Through the Throes of a Musical Teenagehood

I was asked by James yesterday about my musical endeavours; specifically how I began as a metalcore vocalist and moved to drumming in various styles. The story is not too long but I figured to pen it here due to some of the undercurrents which are at the foundation of the change in musical tastes and the social aspects of it all.

I suppose I was about thirteen or fourteen when it really started, making this tale begin in 2010. Me and my friends in an unspectacular English secondary school were all heavily into music, specifically forms of metal or rock to varying degrees. Two of the loudest amid the group, who tended to lead things, were very much into the “scene” or “emo” subculture at least in their musical tastes, and things sort of culminated in us all — I think the group of friends peaked at nine-strong, but the band(s) were of four or five — forming projects and writing songs and so forth in school.

I, due to the fact that I was the only person who wanted to, ended up a vocalist for any little projects which popped-up. At the time, bands like Rise Against, Saosin, 30 Seconds to Mars and others were what I was listening to — in fact it was Rise Against’s The Sufferer and the Witness which was the first album I ever bought; second came 30 Seconds to Mars’ A Beautiful Lie, and so on. All sort of emotional semi-pop angst-ridden teenager music; very stereotypical.

Time went on, and after a year or so of nonsense I switched to drums. I cannot remember exactly how the change occurred; I remember becoming extremely insecure and unconfident, and this obviously did not lend itself naturally to any frontmanship even despite the fact that I only received positive feedback for my singing, and had performed in choirs (one at Exeter Cathedral, actually) and various school projects with the music department (including a cover of Bon Jovi’s Livin’ on a Prayer I remember well). Regardless, I recall being sat in my bedroom, breaking the handle of a plastic axe (likely for Hallow’een) into two “sticks” and beating upon a plastic set of draws a somewhat complex pattern in 4/4-time. Thus began an passion for drumming, for percussion, for making a lot of noise behind the mental security of a drum kit.

That Christmas, 2011, I received an old, broken mess of half a drum kit from my grandparents and set it up first in my bedroom, next in the conservatory, then at my grandparent’s house. I spent a few sneaky lunchtimes at school stealing parts I did not get with the kit… at least I put it all to good use, I suppose..?

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The next year for my 16th birthday my grandfather made a small room in my garage for the drums and my cousin’s amplifier and guitar, as he picked-up musicianship with me. We learnt together and jammed every weekend for about three years straight.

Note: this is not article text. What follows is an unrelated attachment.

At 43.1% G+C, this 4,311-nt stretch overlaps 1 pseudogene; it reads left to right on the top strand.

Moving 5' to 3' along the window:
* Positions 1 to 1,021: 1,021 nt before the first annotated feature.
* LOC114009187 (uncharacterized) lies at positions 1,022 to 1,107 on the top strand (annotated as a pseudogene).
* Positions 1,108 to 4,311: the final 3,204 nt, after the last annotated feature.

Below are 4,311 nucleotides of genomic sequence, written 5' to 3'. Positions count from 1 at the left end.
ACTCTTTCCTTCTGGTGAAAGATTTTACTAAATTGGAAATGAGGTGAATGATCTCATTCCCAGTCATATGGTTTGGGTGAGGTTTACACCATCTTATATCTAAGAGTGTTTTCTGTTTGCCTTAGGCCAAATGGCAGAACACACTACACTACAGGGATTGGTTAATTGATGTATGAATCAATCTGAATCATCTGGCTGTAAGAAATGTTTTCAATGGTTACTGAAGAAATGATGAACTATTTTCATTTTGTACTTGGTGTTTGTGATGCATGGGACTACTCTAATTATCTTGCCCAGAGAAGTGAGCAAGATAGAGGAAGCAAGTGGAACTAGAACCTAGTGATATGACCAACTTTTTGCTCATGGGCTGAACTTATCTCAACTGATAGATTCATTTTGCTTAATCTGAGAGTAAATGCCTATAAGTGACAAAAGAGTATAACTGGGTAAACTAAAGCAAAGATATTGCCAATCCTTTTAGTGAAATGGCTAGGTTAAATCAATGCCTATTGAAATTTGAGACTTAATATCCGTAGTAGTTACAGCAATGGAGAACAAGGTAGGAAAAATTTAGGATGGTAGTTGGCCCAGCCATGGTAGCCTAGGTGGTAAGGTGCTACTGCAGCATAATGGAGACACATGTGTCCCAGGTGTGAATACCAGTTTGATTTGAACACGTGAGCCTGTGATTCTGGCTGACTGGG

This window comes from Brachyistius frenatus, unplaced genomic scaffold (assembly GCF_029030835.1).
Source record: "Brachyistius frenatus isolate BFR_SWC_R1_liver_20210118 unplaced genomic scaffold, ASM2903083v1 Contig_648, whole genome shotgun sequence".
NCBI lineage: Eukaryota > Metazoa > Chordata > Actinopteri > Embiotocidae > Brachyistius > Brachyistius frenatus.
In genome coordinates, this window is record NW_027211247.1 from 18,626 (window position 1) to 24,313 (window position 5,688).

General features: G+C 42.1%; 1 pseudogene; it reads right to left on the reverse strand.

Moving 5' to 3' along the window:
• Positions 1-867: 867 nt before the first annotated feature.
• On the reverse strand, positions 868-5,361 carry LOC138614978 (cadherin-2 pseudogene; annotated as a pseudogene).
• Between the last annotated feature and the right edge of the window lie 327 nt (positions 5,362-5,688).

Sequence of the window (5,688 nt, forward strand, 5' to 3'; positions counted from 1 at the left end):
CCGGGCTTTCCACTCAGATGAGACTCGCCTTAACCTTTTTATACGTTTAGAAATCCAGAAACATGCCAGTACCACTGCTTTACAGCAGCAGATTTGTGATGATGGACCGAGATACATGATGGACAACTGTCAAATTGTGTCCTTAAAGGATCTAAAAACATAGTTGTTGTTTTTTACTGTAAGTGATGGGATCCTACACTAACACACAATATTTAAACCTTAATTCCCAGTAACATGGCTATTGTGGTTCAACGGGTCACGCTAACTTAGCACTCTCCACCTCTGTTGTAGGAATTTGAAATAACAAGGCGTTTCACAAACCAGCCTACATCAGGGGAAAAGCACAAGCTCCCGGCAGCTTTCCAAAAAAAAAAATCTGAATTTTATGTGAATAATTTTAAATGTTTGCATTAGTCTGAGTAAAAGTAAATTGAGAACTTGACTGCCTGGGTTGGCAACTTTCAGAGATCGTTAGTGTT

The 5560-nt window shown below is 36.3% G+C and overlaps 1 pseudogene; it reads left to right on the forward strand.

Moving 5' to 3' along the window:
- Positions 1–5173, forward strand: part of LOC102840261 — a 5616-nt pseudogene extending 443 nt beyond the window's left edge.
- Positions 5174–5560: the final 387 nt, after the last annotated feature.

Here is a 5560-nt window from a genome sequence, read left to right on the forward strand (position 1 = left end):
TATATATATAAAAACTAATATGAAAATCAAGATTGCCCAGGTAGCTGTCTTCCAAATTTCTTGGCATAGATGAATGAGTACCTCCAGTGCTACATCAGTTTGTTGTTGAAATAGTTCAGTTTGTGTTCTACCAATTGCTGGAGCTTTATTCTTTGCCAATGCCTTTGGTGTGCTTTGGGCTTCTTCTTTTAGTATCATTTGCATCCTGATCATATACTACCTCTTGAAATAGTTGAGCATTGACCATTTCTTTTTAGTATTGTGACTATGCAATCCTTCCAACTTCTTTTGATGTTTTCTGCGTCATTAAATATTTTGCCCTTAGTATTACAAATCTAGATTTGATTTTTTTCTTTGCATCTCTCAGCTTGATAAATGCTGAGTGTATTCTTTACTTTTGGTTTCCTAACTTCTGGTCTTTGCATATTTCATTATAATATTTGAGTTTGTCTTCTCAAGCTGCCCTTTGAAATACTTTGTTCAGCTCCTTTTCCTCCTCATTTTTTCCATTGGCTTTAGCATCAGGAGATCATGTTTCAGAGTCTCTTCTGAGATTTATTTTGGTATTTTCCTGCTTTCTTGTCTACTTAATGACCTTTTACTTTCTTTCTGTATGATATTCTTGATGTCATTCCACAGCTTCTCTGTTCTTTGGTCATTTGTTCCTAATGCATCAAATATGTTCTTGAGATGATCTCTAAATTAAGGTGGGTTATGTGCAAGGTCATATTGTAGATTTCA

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…the drum kit and room increased in size…

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…and continued to grow and evolve…

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As this was all progressing over the course of three to four years, my taste in music changed quite drastically. Disillusioned with my social circle and the constant edgy, childish nonsense being pursued, I started listening to bands like Tool, Circa Survive, Mastodon, Opeth, and King Crimson. KC has been especially influential to me, in ways I cannot actually begin to articulate. The moving away from popular forms of metal and into progressive rock, the ambient music of NOBODY™, and various other bits and pieces encouraged a development in my drumming style; away from the straight, fast, loud drumming underpinning metal, and into softer, more complex, subtle forms of playing found elsewhere. The list of bands, artists and albums which underpinned this transition would be too long to write-out here.

In mid-2014, after dropping out from Exeter College and essentially losing all of my friends in the process of moving from secondary school to sixth-form and the subsequent leaving of sixth-form, I entered the Academy of Music and Sound. Unfortunately I dropped out from there for similar reasons I left Exeter College: disillusion with my social life and dissatisfaction with the college environment.

Nevertheless, I continued drumming. My cousin who had always jammed with me (as a guitarist) lost interest in playing guitar around this time, and I further lost the contacts I made at the Academy to my disappointment. Then, late last year, we moved house, losing the garage where the magic of youth was expressed in various fashions. That room was a sort of temple and its loss has been greatly demoralising — to say nothing of the aloneness a solo drummer undergoes without a band or anyone else to be creative with. Enough of all that, though.

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Maybe something will occur in the future, I hope it does. I will not be ceasing drumming any time soon. It is a form of meditation for me, a form of alchemy not quite like any other. It has stuck with me like little else ever has, and vice versa.

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